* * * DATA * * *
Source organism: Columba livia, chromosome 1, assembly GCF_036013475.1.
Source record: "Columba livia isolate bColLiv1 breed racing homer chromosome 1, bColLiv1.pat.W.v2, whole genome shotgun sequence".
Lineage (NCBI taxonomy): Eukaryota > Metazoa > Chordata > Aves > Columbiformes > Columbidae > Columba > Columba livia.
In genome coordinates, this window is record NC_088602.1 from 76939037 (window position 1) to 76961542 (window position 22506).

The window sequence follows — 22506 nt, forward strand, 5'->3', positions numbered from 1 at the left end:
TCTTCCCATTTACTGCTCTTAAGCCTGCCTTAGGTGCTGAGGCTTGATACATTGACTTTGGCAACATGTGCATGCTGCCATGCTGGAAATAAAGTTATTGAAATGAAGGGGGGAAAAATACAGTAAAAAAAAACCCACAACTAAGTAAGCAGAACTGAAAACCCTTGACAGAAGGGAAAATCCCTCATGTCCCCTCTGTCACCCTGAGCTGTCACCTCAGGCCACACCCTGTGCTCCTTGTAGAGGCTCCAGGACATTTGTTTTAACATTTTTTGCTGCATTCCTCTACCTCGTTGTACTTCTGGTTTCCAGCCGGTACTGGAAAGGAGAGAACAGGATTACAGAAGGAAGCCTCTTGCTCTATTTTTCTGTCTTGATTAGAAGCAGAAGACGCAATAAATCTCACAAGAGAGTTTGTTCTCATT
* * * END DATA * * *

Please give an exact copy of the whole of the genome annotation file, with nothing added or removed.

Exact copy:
Source organism: Columba livia, chromosome 1, assembly GCF_036013475.1.
Source record: "Columba livia isolate bColLiv1 breed racing homer chromosome 1, bColLiv1.pat.W.v2, whole genome shotgun sequence".
Lineage (NCBI taxonomy): Eukaryota > Metazoa > Chordata > Aves > Columbiformes > Columbidae > Columba > Columba livia.
In genome coordinates, this window is record NC_088602.1 from 76939037 (window position 1) to 76961542 (window position 22506).

The window sequence follows — 22506 nt, forward strand, 5'->3', positions numbered from 1 at the left end:
TCTTCCCATTTACTGCTCTTAAGCCTGCCTTAGGTGCTGAGGCTTGATACATTGACTTTGGCAACATGTGCATGCTGCCATGCTGGAAATAAAGTTATTGAAATGAAGGGGGGAAAAATACAGTAAAAAAAAACCCACAACTAAGTAAGCAGAACTGAAAACCCTTGACAGAAGGGAAAATCCCTCATGTCCCCTCTGTCACCCTGAGCTGTCACCTCAGGCCACACCCTGTGCTCCTTGTAGAGGCTCCAGGACATTTGTTTTAACATTTTTTGCTGCATTCCTCTACCTCGTTGTACTTCTGGTTTCCAGCCGGTACTGGAAAGGAGAGAACAGGATTACAGAAGGAAGCCTCTTGCTCTATTTTTCTGTCTTGATTAGAAGCAGAAGACGCAATAAATCTCACAAGAGAGTTTGTTCTCATT